There is an element of Pee-Wee's Playhouse running through Cyndi Lauper's country album, "Detour." Maybe it's just the way she speaks during certain song segments, with that girly Jersey girl-like voice of hers, which causes the listener to expect Cowboy Carl to suddenly show up. It's also due to Lauper's love of musical kitsch. She sings "You're the Reason Our Kids Are Ugly" with Vince Gill, and yodels with Jewel during "I Want to Be a Cowboy's Sweetheart" as a tip of the cowboy hat to traditional country and Old West musical stereotypes, respectively.
With that said, though, she harmonizes beautifully with Emmylou Harris on the much more serious "Detour," and sings the lovely Patsy Cline hits "Walkin' After Midnight" and "I Fall to Pieces," revealing a sincere love for high quality, traditional country. While Lauper may wear her hat and boots like its dress up day at grade school, she's also got the pipes to sing a power ballad like "Misty Blue" or invest herself in the desperate sadness of "The End of the World." She also has the good sense to surround herself with some of Nashville's best musicians, as well as A-list vocalists, like Willie Nelson and Alison Krauss.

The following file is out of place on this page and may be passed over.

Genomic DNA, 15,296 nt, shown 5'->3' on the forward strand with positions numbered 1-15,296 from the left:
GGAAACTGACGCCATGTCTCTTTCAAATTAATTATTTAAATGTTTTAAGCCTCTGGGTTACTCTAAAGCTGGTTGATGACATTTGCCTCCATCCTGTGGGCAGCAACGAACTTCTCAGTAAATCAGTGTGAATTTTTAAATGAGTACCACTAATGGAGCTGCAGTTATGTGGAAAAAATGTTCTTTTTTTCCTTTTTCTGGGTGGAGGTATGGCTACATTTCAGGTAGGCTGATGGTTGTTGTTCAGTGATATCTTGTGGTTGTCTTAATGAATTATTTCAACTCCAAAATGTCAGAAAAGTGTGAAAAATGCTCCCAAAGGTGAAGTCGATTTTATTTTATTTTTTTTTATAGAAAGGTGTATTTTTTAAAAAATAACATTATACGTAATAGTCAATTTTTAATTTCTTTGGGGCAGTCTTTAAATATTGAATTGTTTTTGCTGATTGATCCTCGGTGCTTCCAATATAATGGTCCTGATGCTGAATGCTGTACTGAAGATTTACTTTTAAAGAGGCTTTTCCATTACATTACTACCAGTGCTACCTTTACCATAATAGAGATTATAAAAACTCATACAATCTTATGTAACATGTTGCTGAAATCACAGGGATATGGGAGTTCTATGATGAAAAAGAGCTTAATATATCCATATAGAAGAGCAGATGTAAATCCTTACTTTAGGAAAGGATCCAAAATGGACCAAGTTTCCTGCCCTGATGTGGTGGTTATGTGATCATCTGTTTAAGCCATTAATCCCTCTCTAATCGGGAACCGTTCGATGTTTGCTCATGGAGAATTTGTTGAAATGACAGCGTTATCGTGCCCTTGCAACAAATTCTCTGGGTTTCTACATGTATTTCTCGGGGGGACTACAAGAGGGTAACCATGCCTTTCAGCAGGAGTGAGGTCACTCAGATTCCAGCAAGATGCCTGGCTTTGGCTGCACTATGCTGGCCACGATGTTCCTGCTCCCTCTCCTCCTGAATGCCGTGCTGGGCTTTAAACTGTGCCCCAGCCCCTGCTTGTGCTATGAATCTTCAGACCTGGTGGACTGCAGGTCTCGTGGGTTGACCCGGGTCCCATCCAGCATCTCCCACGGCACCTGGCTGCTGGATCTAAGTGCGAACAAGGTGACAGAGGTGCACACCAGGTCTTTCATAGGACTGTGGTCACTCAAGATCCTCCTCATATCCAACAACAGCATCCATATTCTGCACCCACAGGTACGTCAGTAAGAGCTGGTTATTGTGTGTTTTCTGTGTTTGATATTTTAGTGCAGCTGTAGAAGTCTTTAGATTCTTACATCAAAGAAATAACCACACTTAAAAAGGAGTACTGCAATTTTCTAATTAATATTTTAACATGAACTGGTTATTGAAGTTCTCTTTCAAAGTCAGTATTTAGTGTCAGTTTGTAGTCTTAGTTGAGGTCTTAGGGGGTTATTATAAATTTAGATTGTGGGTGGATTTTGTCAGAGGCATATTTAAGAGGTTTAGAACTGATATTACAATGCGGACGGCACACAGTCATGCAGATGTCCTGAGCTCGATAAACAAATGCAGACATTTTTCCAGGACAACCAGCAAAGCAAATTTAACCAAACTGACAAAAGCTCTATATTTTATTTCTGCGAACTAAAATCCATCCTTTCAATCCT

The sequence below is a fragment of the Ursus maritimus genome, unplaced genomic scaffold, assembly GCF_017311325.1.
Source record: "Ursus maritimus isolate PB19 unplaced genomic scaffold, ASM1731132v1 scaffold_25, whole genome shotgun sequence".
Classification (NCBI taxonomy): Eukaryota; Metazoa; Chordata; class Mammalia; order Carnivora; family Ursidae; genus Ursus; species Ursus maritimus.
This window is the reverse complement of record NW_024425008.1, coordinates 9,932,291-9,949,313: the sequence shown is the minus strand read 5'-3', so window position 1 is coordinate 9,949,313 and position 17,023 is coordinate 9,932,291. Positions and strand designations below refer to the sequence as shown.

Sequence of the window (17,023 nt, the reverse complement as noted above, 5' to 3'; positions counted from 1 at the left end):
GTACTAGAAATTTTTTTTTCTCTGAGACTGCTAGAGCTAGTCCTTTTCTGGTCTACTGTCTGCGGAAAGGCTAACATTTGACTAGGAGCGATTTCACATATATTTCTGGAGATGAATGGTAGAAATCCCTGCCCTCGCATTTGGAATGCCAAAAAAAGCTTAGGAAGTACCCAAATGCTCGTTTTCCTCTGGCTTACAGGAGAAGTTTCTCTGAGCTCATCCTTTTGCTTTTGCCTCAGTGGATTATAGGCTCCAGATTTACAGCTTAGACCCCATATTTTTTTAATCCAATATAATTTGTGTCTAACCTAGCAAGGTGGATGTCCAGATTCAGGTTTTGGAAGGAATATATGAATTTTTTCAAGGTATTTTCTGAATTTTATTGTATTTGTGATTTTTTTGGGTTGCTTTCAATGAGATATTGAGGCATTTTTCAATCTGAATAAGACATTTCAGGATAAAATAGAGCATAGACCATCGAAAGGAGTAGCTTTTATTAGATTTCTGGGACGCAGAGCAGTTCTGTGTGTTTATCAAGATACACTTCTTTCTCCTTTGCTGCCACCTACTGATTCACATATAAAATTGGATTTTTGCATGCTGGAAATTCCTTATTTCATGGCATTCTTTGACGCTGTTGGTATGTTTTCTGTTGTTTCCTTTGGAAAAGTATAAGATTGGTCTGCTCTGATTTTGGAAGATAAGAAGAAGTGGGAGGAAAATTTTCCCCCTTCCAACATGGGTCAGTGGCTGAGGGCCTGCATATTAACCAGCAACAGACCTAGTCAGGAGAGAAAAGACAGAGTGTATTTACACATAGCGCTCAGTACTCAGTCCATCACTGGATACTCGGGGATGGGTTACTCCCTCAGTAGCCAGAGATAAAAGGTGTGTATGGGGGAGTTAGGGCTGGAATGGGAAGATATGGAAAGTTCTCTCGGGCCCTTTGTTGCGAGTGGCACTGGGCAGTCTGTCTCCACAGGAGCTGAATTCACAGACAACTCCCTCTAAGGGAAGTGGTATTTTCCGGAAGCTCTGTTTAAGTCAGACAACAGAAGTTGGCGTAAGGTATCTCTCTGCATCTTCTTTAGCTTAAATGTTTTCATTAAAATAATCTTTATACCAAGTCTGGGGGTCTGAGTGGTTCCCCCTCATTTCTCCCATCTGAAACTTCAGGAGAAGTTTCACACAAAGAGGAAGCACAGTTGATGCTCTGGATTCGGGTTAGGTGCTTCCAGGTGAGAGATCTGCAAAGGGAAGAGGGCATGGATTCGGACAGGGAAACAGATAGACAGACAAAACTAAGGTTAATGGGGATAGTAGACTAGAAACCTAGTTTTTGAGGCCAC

Lauper sounds like a true sweetheart of the rodeo with her impassioned singing on "Heartaches by the Number," which finds the girl - who has been known to just want to have fun - really digging in and making the song her own. You shouldn't picture Lauper's face when Alan Jackson sings, "Gone Country." "Detour" is not the work of an aging pop star capitalizing on country music's commercial potential. Instead, it comes off more as one woman's tribute to a special American art form.